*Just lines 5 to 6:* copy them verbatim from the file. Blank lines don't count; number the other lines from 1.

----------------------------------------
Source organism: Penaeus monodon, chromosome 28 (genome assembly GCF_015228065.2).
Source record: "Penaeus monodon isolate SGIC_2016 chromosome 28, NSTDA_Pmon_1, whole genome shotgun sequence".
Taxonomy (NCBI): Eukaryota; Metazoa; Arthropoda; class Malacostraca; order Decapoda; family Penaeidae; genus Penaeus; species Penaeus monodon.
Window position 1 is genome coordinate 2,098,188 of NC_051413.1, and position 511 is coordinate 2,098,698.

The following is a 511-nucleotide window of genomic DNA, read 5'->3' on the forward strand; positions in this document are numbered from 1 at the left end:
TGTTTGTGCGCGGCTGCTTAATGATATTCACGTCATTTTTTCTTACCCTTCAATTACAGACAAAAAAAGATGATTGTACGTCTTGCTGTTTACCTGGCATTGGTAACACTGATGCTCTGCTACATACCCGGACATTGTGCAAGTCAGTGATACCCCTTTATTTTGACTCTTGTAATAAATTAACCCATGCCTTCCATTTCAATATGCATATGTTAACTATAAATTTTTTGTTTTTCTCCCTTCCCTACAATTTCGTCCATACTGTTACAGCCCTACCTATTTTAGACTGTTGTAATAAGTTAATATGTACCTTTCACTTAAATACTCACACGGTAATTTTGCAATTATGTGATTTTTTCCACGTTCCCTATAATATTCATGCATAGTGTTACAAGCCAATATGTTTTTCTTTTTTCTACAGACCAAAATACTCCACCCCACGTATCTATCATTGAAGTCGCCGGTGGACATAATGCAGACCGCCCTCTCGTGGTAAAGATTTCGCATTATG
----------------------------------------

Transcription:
The following is a 511-nucleotide window of genomic DNA, read 5'->3' on the forward strand; positions in this document are numbered from 1 at the left end:
TGTTTGTGCGCGGCTGCTTAATGATATTCACGTCATTTTTTCTTACCCTTCAATTACAGACAAAAAAAGATGATTGTACGTCTTGCTGTTTACCTGGCATTGGTAACACTGATGCTCTGCTACATACCCGGACATTGTGCAAGTCAGTGATACCCCTTTATTTTGACTCTTGTAATAAATTAACCCATGCCTTCCATTTCAATATGCATATGTTAACTATAAATTTTTTGTTTTTCTCCCTTCCCTACAATTTCGTCCATACTGTTACAGCCCTACCTATTTTAGACTGTTGTAATAAGTTAATATGTACCTTTCACTTAAATACTCACACGGTAATTTTGCAATTATGTGATTTTTTCCACGTTCCCTATAATATTCATGCATAGTGTTACAAGCCAATATGTTTTTCTTTTTTCTACAGACCAAAATACTCCACCCCACGTATCTATCATTGAAGTCGCCGGTGGACATAATGCAGACCGCCCTCTCGTGGTAAAGATTTCGCATTATG